From the confines of the governmental facility to the long trek to a small village with “hungries” nipping at their heels, the search for a cure becomes Dr. Caldwell’s obsession that endangers those that travel with her and could mean Melanie’s death. The Girl with All the Gifts explores humanity and the lengths some will go through to survive while tossing the moral compass away. Director Colm McCarthy’s film taken from Mike Carey’s book is an intelligent science fiction venture that just happens to have a type of zombie. The ending is thought-provoking, and made me want to return to it for a second or even third viewing. Not just for the material, but the engaging performances as well.
It Stains the Sands Red has cult film written all over it. It’s daring, bizarre, and his a biting sense of dark humor. The film is also a product of the “Vicious Brothers,” writer/director Colin Minihan and writer Stuart Ortiz who brought us 2011’s eerie first-person movie, Grave Encounters. Once again, the Vicious Brothers take full advantage of their location, the Nevada desert, for an unusual zombie encounter.
Seedy couple and Las Vegas residents Molly and Nick are traveling through the desert, heading for an airfield and up to no good. Their luck runs out when their car gets stuck and something is heading towards them from the road. This shambling wreck of a man continues to approach them even when Nick threatens to shoot. Molly, high on coke, is a hot mess and useless in helping her boyfriend. Nick eventually gets gnawed on, to Molly’s shock, having her take off into the desert with the zombie slowly following her.
Brittany Allen as Molly is the latest and greatest in a short line of female heroines. At first it may not seem like it, but as the film progresses, her complex portrayal of both victim and hero ends up standing amongst the great performances of Linda Hamilton (T2) and Sigourney Weaver (Aliens). She carries this very strange road/relationship movie with an undead. Yes that’s right, we’re talking only one zombie.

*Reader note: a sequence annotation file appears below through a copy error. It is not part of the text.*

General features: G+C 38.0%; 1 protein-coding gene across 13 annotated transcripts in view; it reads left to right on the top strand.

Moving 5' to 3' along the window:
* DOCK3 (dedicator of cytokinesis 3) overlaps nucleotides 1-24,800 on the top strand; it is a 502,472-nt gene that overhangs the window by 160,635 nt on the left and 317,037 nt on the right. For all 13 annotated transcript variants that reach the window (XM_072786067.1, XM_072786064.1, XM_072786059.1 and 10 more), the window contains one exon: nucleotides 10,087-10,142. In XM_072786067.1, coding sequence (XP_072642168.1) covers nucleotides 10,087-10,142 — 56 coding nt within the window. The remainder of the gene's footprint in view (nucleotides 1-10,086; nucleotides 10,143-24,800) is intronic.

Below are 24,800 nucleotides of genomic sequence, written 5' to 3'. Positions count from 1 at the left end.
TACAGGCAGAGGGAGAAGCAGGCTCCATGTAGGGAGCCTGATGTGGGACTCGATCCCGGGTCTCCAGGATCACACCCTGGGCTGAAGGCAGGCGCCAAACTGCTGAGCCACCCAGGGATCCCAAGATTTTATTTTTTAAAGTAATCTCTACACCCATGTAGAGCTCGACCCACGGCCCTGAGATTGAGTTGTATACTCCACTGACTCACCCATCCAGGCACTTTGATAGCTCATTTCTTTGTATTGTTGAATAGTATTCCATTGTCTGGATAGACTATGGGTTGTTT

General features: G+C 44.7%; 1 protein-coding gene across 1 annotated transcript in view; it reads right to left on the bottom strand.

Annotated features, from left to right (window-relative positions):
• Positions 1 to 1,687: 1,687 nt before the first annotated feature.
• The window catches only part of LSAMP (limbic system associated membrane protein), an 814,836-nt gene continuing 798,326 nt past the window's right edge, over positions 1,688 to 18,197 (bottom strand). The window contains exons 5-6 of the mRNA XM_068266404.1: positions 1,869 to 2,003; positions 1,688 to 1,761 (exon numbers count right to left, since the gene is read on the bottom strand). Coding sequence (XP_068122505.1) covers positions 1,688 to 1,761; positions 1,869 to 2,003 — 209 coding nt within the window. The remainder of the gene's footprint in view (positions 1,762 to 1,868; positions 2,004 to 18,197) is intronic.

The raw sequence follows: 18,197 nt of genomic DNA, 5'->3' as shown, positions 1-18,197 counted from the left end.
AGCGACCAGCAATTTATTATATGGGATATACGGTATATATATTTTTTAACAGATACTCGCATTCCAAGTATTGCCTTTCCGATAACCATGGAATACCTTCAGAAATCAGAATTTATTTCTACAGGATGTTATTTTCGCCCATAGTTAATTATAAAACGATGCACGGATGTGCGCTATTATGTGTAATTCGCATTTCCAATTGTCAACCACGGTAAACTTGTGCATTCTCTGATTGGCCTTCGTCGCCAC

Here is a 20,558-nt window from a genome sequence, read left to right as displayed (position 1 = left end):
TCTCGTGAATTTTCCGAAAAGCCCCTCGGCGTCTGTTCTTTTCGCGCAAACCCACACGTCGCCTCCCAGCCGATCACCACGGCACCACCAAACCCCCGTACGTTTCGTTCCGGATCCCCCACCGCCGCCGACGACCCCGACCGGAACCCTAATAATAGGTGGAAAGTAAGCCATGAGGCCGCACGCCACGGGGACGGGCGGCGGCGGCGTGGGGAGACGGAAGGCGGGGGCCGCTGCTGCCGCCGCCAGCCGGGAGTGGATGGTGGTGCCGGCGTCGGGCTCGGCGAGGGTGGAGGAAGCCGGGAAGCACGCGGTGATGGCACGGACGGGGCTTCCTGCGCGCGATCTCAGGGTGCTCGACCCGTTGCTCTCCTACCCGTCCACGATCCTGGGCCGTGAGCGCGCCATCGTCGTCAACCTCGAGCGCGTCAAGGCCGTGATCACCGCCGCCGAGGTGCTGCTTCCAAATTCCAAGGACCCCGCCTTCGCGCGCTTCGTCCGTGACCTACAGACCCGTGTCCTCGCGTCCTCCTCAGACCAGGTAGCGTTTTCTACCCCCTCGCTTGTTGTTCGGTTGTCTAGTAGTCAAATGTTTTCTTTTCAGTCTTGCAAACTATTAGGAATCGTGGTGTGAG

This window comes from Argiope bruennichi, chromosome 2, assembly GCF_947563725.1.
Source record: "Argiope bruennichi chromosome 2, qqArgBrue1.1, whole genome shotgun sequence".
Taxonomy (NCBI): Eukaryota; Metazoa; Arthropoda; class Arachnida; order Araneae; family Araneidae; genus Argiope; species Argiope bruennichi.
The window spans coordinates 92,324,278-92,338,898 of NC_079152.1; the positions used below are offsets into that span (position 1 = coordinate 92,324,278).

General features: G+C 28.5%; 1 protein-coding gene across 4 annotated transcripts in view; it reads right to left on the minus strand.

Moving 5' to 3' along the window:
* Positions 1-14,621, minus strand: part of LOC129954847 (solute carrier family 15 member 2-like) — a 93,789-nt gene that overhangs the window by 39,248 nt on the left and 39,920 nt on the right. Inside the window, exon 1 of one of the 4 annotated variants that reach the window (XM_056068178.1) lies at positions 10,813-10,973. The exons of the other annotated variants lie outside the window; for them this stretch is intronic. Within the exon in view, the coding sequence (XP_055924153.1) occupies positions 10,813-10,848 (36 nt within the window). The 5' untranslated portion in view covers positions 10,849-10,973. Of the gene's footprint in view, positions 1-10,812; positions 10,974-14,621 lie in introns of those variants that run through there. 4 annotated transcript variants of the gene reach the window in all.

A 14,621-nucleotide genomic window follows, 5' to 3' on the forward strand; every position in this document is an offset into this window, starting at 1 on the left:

What starts off as one powerless woman treading across the desert with a slow walking undead stalker turns into a survivalist story using that zombie to get through her trek across the wasteland. She even ends up naming him and we actually feel for this flesh-eater (that ends up caring for its prey). The Vicious Brothers manage to create the same kind of empathy that George Romero brought to “Bub,” the likable zombie from Day of the Dead.
It’s hard to imagine two people (one dead) traveling across the desert and maintaining our interest for an hour and thirty-two minutes, but the horror, suspense, uncomfortable laughs, and a bold performance by Brittany Allen make this film unusually great. There are edgy scenes that will make some squirm (i.e. a rape scene), but there is nothing that is exploitive about the content. Both Minihan and Ortiz are serious filmmakers with wonderful vision and deliver something that people will talk about for years to come. Well, at least those who appreciate a good mash-up of genres and a fresh take on an old corpse.
All three films can be found on Blu-ray/DVD. Train to Busan is also available at Redbox and Netflix. The Girl with All the Gifts is available on Amazon Prime and Redbox. It Stains the Sand Red is available only on DVD through Netflix and PPV.